Wednesday, January 23, 2013

Student Advisory Team - Ownership and Influence

One of the challenges of student ministry is helping students feel genuine ownership in the ministry.  For far too long student ministries have asked students to sit on the bench and watch while the "grown ups" play the game of ministry.  It's no wonder they feel little to no ownership.

The reality is students have so much to offer.  They are uniquely gifted by God and are in a position to give great guidance to the direction of ministry.  As youth leaders we are called to "equip them for service".  

Wisely and carefully developing a student advisory team is one way to gain perspective and give students real ownership in the ministry.

The student advisory team is a carefully selected medium sized group of students (no more than 16) who provide perspective and advice to ministry leaders.  The SAT doesn't have authority to make decisions but they do have tons of influence.  

4 reasons you must have an SAT...

  1. Students have a better sense of what's going on in the hearts and minds of their friends than we do.  Many times we make ministry choices in the dark without being aware of what students think.  It's easy to ASSUME things. (you know what that does)  By having a group of trusted students you can learn so much about the morale of the ministry and the genuine and felt needs of students.
  2. It models teachability and humility.  By asking students for advice you're admitting you don't know everything and have a heart to learn and grow.  If their is one thing many students are lacking it's teachability.  And by the way, sometimes it's better caught then taught.
  3. It gives students great ownership in the ministry.  When students offer advice and the ministry moves in that direction all of a sudden the ministry belongs to everyone in the decision making process.  The feel like it's their's because it actually is.
  4. When asking the SAT for advice you're affirming the work and wisdom of the Holy Spirit in their individual lives.  This can go a long way in encouraging them in their ministry to friends or whatever God is calling them to do.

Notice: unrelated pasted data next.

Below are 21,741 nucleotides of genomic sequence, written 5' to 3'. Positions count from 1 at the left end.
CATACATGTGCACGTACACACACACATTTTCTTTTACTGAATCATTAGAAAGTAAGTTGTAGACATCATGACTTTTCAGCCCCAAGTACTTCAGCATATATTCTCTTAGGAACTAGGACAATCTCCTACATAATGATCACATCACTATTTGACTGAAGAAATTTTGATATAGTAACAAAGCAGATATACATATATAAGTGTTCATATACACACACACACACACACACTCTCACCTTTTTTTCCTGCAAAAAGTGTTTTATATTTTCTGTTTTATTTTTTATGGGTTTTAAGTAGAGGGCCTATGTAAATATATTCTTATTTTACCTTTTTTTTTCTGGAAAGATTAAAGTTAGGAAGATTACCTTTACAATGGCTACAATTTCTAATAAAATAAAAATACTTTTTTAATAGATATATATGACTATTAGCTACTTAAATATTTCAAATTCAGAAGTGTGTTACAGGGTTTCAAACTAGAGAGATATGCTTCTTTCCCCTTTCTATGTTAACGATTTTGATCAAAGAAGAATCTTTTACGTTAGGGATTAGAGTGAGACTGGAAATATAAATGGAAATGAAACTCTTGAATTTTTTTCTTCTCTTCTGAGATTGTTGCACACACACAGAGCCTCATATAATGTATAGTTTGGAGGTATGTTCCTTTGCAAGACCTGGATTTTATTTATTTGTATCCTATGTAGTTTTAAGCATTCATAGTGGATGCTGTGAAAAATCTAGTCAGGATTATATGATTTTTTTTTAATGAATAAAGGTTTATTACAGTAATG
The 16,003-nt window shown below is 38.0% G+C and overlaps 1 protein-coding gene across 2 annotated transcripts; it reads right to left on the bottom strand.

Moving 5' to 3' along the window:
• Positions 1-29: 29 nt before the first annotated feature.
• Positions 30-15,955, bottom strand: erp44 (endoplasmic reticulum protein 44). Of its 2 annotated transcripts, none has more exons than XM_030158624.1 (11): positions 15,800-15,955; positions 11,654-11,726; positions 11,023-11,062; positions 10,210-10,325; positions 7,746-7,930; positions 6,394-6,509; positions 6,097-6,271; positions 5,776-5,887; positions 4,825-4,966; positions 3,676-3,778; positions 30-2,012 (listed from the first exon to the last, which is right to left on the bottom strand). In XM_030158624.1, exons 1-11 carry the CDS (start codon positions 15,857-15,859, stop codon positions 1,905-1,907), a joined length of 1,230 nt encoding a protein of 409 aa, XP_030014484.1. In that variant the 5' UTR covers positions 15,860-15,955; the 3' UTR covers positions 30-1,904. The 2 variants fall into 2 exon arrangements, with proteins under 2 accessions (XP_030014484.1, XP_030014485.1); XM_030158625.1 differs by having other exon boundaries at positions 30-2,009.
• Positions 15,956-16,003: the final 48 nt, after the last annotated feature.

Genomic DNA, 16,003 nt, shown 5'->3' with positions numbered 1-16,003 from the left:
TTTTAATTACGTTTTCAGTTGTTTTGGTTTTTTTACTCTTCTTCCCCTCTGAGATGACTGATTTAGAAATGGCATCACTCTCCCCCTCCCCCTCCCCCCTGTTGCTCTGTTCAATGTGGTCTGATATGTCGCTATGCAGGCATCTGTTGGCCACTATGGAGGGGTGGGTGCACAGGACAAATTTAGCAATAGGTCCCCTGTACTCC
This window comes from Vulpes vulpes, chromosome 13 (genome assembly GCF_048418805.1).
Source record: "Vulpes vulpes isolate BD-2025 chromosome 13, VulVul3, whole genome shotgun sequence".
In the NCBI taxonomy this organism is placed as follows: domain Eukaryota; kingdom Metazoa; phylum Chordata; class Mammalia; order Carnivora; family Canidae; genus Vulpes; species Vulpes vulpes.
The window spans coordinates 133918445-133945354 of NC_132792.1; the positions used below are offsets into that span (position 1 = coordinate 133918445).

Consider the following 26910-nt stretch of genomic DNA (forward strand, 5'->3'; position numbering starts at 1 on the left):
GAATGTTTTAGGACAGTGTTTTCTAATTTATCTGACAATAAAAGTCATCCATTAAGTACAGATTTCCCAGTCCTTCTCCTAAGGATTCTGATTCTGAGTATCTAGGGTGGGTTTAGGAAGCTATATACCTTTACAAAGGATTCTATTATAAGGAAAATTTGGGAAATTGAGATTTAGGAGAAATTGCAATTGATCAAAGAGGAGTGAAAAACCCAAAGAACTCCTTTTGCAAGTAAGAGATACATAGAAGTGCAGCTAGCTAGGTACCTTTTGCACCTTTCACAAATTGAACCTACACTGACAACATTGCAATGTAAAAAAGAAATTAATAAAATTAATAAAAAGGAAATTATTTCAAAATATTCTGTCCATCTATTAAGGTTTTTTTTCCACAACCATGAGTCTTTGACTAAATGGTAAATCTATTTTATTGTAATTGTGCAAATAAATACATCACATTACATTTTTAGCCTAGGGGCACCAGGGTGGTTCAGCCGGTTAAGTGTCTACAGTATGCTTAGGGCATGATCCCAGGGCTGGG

So, how do you select the right students for your SAT without showing favoritism?  

This is a huge challenge.  There are many ways to do this but here's a method I've used for years.  I believe it battles favoritism but also helps assure the right students are on the team.  It involves student nomination then staff selection.

Student Nomination

The first step is to allow students from each individual class (freshmen, sophomore, junior, senior) to nominate.  We create a nomination sheet that explains the characteristics of a SAT member.  It's so important that you explain to students that this isn't a popularity contest but a careful process to discover students in our ministry that are pursuing God and engaged in the student ministry.  This is also a way for EVERY students to have influence on who is on the advisory team.

After all the sheets are collected we ask someone from our staff team to tally the nominations and provide the staff team with a list.  For example, for the freshman class nominees we would see a list of 4 girls and 4 guys.  This would be the 4 girls and guys who received the most nominations from their class mates.  At this point it doesn't matter which student had the most nominations in fact it's better if the staff team doesn't know.  It's just a list of 4 girls and 4 guys.

Staff Selection

At this point the team will select the 2 of the 4 girls and 2 of the 4 guys they feel will be the best fit on the team.  A lot goes into this decision.  First of all, character is priority.  The wisdom your SAT gives must be spiritual in nature so you want your SAT members to have a growing relationship with Jesus.  You also need to think about diversity.  It's important to have voices from different schools, different family situations and if possible different ethnic background.  Prayerful consideration must be given as you seek the wisdom of God.

In our ministry we have 16 slots on the SAT.  If you have a smaller ministry you may want to go with 8.  Whatever the case, how you choose to select the students balancing having the right students while avoiding favoritism is key.  

Whew, that feels like a lot.  So what are you waiting for?  Begin praying and thinking today about how you can develop your student advisory team.  It's so worth the time and effort.

Next week we'll talk about what you do with your SAT once you have it.  The possibilities are incredible.

Other Posts About Student Leadership

By the way, please chime in.  I'm all ears.


  1. David, I love your thoughts on the SAT! Question: How do you avoid getting a panel of only the strongest students? Wouldn't it benefit some of the weaker students to be a part of the process and grow into leadership?

  2. Hey Ben,

    The truth is we reserve the SAT for the stronger students. With the emphasis focusing on prayer and wisdom it just makes sense to have kids who are spiritually sensitive in that role.

    For other students, strong or not, we hope to have a variety of serving opportunities that would be appropriate for where they are. The heart is to stretch students in leadership but not to the detriment of those they are leading.

    And by the way, the sat isn't the only way to share advice. Many of our student leadership gatherings include some type of seeking of wisdom from students.

  3. David, that's an interesting point that Ben raises. I think that he's right to want to include the weaker students. Perhaps pair them with one of the stronger leaders?